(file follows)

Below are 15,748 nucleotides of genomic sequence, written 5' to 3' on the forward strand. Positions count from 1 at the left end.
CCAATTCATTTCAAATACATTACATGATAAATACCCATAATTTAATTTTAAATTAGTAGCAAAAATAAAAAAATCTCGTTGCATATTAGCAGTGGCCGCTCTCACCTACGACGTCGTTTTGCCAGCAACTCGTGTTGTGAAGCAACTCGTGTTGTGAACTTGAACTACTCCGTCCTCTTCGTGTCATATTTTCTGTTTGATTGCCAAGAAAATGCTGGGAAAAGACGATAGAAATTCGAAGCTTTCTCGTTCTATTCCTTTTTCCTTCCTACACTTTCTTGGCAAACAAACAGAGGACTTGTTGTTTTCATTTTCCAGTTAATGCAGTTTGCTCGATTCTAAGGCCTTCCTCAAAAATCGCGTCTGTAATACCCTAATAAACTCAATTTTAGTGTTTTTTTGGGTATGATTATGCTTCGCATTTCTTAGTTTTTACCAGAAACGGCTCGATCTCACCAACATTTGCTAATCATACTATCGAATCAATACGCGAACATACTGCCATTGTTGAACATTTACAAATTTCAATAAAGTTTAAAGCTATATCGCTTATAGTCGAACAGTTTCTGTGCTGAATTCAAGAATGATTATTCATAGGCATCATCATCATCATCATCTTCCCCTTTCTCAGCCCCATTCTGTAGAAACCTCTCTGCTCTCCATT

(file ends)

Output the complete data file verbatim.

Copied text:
Below are 15,748 nucleotides of genomic sequence, written 5' to 3' on the forward strand. Positions count from 1 at the left end.
CCAATTCATTTCAAATACATTACATGATAAATACCCATAATTTAATTTTAAATTAGTAGCAAAAATAAAAAAATCTCGTTGCATATTAGCAGTGGCCGCTCTCACCTACGACGTCGTTTTGCCAGCAACTCGTGTTGTGAAGCAACTCGTGTTGTGAACTTGAACTACTCCGTCCTCTTCGTGTCATATTTTCTGTTTGATTGCCAAGAAAATGCTGGGAAAAGACGATAGAAATTCGAAGCTTTCTCGTTCTATTCCTTTTTCCTTCCTACACTTTCTTGGCAAACAAACAGAGGACTTGTTGTTTTCATTTTCCAGTTAATGCAGTTTGCTCGATTCTAAGGCCTTCCTCAAAAATCGCGTCTGTAATACCCTAATAAACTCAATTTTAGTGTTTTTTTGGGTATGATTATGCTTCGCATTTCTTAGTTTTTACCAGAAACGGCTCGATCTCACCAACATTTGCTAATCATACTATCGAATCAATACGCGAACATACTGCCATTGTTGAACATTTACAAATTTCAATAAAGTTTAAAGCTATATCGCTTATAGTCGAACAGTTTCTGTGCTGAATTCAAGAATGATTATTCATAGGCATCATCATCATCATCATCTTCCCCTTTCTCAGCCCCATTCTGTAGAAACCTCTCTGCTCTCCATT